Album Review: Jónsi – Go Live

Jónsi‘s solo studio release Go felt flat and chilling to me, something equated to the funeral chants of an underachieving choir boy. Moogfest 2010 came and went, and when we found out Jónsi was on the bill, my initial reaction was mixed. But curiosity won out in the end and brought me to witness this so-called prodigious son of Icelandic surrealist act, Sigur Ros. I can tell you firsthand, the performance nearly brought me to tears, and discovering the very same set would be translated to a live album? Let me say it was an early Christmas for us all.

Certain music has a way of connecting to each listener for a cornucopia of reasons, not the least of which is pure emotional submission. Seldom do I recommend a live recording over the studio release, should one be available, because sound quality tends to be a roll of the dice, and audiences like to share the workload on vocals far too often in places. But Jónsi’s Go Live represents, for this writer anyhow, a vibrant defiance of such a standard.

Go Live is a souvenir to those of us who were up close and personal, a surefire win to any who suspected a plain tune-by-tune revival of the source material. From the wanting cries of Jónsi and his acoustic guitar at “Stars In Still Water”, you find yourself transported to a dark, empty forest, with nothing but a dwindling fire and an undisturbed pond nearby, while “Hengilás” follows as a song fit for a hand-fasting in some desolate autumn wilderness. “Icicle Sleeve”, easily the greatest creation Jónsi has ever produced, alternates between a shrill whisper of panic, a drumming heartbeat of desperation, and the cries of a hope gone wild. Rest assured, if “Exit Music (For A Film)” were expanded into an entire kaleidoscope of emotional range, this album would be the end result.

“Kolniður” and “Tornado” come next, a duet of jingles, jangles, and periodic percussion, tempting a sincere celebration of life before “Sinking Friendships” takes a more ethereal, tinkling swan song approach. A trio to behold, the overall vibe during this number is multi-faceted, a fractured but loving renewal of vows to the loved ones we feel growing distant. This is Savage Garden’s “Animal Song”, were it to be elaborated upon by a Native American tribesman and more genuine instrumentation.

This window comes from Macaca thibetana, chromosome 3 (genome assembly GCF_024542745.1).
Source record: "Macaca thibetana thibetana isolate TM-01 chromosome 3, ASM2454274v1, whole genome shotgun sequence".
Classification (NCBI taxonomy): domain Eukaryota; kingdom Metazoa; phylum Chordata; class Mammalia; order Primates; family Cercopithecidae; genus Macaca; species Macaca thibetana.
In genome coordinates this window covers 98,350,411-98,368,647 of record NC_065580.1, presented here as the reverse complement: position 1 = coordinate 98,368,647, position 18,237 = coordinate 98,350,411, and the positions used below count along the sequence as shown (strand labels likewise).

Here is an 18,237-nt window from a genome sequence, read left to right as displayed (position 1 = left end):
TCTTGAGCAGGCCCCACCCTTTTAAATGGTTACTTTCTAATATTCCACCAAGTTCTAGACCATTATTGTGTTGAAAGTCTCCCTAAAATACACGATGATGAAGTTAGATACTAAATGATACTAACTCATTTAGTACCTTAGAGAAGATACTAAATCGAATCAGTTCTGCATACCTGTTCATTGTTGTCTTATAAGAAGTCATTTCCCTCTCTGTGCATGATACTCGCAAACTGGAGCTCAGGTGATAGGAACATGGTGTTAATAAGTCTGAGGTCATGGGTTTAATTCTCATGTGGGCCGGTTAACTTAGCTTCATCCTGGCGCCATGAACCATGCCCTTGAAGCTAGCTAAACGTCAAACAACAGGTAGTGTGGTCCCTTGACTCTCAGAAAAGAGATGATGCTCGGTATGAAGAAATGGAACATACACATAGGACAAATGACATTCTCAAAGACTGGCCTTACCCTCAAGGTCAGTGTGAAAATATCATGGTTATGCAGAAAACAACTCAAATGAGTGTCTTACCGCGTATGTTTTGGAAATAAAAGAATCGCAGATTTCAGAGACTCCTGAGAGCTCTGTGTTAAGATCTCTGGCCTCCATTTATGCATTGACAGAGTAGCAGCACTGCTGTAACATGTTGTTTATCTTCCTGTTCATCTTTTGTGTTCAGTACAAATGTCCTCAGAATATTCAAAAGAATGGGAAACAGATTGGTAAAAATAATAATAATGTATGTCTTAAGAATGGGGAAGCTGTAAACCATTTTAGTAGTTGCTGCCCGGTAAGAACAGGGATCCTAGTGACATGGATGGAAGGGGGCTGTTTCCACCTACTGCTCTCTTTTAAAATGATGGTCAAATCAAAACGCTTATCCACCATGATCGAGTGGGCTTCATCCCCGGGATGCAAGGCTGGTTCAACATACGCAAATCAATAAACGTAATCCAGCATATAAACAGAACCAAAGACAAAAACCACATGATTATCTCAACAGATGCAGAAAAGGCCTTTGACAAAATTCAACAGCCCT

Following suit, the latter half of Go Live focuses almost entirely on a positive upswing, ringing in with “Boy Lilikoi” and “Animal Arithmetic”, the heavily piano-reliant “Around Us”, and the stirring chaos of “Sticks And Stones”. Go Live remains on an unwavering constant here of racing spirits, steady chimes, and cymbals, bringing focus away from the lonely Jónsi to his backing band of equally decorative-clad cohorts; after the lengthy close of haunting number “Grow Till Tall”, what amounts to an audible uprising of natural energy begins warming up to you after a long day of mourning, rejoicing, and a solemn hallelujah.

“There, there…”, it implies oh so delicately, “do not fear.”

Sonically, the aesthetic that Go Live brings to the listener is rife with nuances and textures that put you right in front of the stage. It is deeply encouraged that you also procure a copy of the DVD posthaste. The visuals and set pieces from Go Live are absolutely hypnotic: the ring of antique xylophones and tiny pianos, the warm glow of sepia light, the animations, the costumes — absorb it all, and do not leave disappointed. Never in my life have I been gifted with a more accurate revisiting of a live performance, and all thanks to a frail little man from Iceland and his wonderful, magical toys.

Leave it as our raw and piercing Jónsi would leave you — more than human, more than creature. Restless at body, peaceful at mind, burning at heart, and on the brink of a joyful release from sorrow. Go, and live.


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